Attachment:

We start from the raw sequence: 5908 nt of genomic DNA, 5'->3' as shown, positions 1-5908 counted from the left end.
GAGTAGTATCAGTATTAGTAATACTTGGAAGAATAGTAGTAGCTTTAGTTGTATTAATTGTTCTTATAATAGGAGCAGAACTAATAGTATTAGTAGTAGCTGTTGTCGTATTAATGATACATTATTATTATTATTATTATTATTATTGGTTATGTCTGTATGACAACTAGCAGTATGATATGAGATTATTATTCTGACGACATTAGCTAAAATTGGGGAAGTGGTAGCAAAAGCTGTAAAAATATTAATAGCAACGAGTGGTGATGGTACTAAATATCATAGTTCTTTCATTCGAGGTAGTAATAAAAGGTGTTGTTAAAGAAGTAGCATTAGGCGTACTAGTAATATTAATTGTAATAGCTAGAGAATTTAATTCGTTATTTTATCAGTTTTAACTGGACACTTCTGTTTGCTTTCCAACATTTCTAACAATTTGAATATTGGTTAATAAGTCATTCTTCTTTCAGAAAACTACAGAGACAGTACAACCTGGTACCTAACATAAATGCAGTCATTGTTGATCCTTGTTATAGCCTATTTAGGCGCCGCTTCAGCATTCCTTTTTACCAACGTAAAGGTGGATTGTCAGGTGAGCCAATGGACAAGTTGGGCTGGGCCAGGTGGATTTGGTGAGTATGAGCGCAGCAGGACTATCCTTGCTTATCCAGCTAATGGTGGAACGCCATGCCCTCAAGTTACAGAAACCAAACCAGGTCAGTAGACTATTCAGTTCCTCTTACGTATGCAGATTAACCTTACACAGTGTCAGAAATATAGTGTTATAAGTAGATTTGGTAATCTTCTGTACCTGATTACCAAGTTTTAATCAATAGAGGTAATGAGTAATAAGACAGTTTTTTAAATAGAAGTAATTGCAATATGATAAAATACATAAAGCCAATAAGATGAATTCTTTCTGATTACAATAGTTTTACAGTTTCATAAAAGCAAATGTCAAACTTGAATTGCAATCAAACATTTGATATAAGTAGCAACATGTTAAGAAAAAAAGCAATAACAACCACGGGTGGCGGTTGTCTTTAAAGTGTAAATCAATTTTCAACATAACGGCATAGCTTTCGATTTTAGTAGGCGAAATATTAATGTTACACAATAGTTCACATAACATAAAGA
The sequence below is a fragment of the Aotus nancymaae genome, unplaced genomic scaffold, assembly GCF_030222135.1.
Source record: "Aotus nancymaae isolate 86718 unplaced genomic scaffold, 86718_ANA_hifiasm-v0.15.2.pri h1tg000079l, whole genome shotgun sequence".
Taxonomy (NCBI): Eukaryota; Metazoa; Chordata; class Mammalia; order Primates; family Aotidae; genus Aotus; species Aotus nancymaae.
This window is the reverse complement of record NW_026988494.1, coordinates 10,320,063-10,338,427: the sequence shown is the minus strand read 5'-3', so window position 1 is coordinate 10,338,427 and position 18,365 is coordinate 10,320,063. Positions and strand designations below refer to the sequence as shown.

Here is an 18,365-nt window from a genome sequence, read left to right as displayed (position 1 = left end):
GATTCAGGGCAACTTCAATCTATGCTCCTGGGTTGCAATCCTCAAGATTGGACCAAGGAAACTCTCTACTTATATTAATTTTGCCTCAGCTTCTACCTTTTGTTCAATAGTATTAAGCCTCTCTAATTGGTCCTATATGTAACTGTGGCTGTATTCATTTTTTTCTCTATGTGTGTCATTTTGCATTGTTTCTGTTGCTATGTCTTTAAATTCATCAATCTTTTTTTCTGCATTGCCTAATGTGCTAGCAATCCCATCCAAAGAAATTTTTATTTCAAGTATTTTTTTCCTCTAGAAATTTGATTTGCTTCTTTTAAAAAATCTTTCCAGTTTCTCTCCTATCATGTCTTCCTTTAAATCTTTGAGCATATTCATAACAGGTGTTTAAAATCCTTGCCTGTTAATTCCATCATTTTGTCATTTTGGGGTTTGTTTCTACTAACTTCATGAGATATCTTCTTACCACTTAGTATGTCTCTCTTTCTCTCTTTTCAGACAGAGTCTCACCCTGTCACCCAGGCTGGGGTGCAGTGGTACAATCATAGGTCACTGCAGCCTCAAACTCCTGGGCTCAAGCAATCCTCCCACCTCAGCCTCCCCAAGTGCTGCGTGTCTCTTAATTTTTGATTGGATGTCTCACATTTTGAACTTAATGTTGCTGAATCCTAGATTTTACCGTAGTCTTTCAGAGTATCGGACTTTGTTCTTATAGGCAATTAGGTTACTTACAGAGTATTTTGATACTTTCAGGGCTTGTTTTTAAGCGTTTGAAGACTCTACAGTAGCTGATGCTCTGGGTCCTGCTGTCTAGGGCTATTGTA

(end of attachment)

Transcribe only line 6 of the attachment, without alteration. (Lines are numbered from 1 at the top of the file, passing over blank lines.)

This window is the reverse complement of record NW_026988494.1, coordinates 10,320,063-10,338,427: the sequence shown is the minus strand read 5'-3', so window position 1 is coordinate 10,338,427 and position 18,365 is coordinate 10,320,063. Positions and strand designations below refer to the sequence as shown.